About 700 people died in Virginia from drug overdoses, mostly prescription opioids, from 2007-2010, Sullivan writes. That number jumped to 800 in 2011, then after the arrival of fentanyl, 1,028 in 2015. Nationwide, more than 28,000 people died of opioid overdoses in 2014. The U.S. Department of Health and Human Services said heroin deaths have tripled since 2010, with 10,500 deaths in 2014. Rural areas nationwide have been hit especially hard by opioids.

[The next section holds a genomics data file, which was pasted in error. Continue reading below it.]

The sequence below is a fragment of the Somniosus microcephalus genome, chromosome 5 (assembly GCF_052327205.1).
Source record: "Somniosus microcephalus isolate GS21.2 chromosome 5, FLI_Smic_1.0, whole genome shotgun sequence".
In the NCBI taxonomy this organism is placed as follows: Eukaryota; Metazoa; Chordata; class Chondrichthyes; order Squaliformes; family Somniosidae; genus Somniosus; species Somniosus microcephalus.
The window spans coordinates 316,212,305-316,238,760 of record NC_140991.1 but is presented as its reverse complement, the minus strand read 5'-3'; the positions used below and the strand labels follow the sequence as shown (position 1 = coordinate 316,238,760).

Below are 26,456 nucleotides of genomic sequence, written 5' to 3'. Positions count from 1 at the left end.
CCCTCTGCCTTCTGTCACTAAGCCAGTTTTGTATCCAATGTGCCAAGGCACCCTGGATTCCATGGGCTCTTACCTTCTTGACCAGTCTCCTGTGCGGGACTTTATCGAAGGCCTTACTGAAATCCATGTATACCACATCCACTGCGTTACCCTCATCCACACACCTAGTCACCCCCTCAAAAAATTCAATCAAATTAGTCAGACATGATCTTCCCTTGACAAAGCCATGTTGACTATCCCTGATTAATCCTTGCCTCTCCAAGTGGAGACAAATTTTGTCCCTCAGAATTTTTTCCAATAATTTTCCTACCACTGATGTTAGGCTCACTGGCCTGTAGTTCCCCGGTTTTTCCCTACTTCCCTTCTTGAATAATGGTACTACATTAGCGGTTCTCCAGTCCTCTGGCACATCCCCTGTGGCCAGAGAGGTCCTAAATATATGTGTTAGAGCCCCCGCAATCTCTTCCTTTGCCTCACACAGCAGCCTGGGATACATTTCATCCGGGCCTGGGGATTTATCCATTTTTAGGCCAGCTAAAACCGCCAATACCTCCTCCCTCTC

Deaths from synthetic opioids other than methadone—such as fentanyl and tramadol—increased from eight percent to 18 percent in 2015, says a study from February by the federal Centers for Disease Control and Prevention. To show how bad the epidemic has gotten in the U.S., despite the high numbers in Virginia from the state medical examiner, in 2015 Virginia had the 12th lowest age-adjusted drug-overdose death rate at 12.4 per 100,000 people. West Virginia led the nation in 2015, with a rate of 41.5.